Building a wall to unify, not divide

By Alyssa Stewart, NEWS EDITOR
On January 23, 2019

As a part of its exhibit, The Visible Turn, the Contemporary Art Museum will host an artist and community members to construct and promptly destroy a 6-foot high wall. ORACLE FILE PHOTO

Traditionally, a 6-foot high and 20-foot wide wall is meant to divide.

However, artist Bosco Sodi is using his 1,080 brick structure to unify.

On Thursday, from 10 a.m. to 3 p.m., there will be a viewing of the “Muro” installation in front of the Contemporary Art Museum (CAM) building. The purpose of the exhibit is for participants to disassemble the sculpture as a community and will allow them to take a clay brick to keep at the end.

The dismantling of the piece will be from 3 p.m. to 8 p.m. Sodi will hold a reception to say final remarks from 6 p.m. to 8 p.m.

According to a CAM press release, the project was inspired by Sodi’s interest in organic processes, such as the clay used to construct the bricks. The bricks were individually hand made in Oaxaca, Mexico and sealed with Sodi’s signature.

“Muro” simply translates to “wall” in English from Spanish.

Each person who participates in the exhibition will receive a handbag and a “certificate of authenticity,” according to the CAM press release. The items serve as a token of gratitude from the artist.

Sodi is one of the four artists who is showcasing their art in The Visible Turn: Contemporary Artists Confront Political Invisibility exhibit.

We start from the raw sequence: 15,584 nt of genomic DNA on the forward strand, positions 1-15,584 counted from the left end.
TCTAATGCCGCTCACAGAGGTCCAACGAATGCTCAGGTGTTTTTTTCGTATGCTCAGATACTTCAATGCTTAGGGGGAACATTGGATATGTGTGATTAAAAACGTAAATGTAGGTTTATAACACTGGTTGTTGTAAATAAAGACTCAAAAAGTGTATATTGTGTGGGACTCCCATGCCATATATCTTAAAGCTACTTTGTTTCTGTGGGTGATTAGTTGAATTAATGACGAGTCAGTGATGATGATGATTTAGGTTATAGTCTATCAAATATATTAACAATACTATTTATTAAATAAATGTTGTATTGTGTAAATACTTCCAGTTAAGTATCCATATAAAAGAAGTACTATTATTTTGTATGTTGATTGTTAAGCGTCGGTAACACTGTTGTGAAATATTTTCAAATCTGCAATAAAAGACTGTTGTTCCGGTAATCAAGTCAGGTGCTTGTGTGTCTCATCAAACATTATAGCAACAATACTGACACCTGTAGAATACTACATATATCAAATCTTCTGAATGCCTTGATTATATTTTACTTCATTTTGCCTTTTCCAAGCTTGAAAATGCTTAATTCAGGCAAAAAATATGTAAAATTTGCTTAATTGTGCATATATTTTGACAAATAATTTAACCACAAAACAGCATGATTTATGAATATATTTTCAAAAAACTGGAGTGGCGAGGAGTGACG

The exhibit is curated by Christian Viveros-Fauné and is meant to showcase the “disenfranchisement of people and ideas” as well as reflecting on “today’s social, political, economic and cultural life.”

USF students, as well as community members, have taken interest in this particular exhibit,  according to Leslie Elsasser, the curator of education for CAM. About 60 USF students will participate in the installment and students from Blake High School and a Hispanic Outreach Program will also be in attendance.

The project has also been done in 2017 at Washington Square Park in New York and in London in front of the National Theatre.

“We’re really excited to have an international artist come and share his project for our very diverse student body,” Elsasser said. “That’s really important for an academic environment and we try and do many things that will be different on USF campus.”

Elsasser does not want to speak for the artist, but she said one of the reasons for building the brick wall is because of the unity that could be accomplished in one day. She said the exhibit is important to showcase since students have shown interest in culture and the political nature of the world.

“The show really is very inclusive of nationality, ideas, humanity, goodwill,” Elsasser said. “It’s about the idea of culture and inclusivity and what we can do together.”

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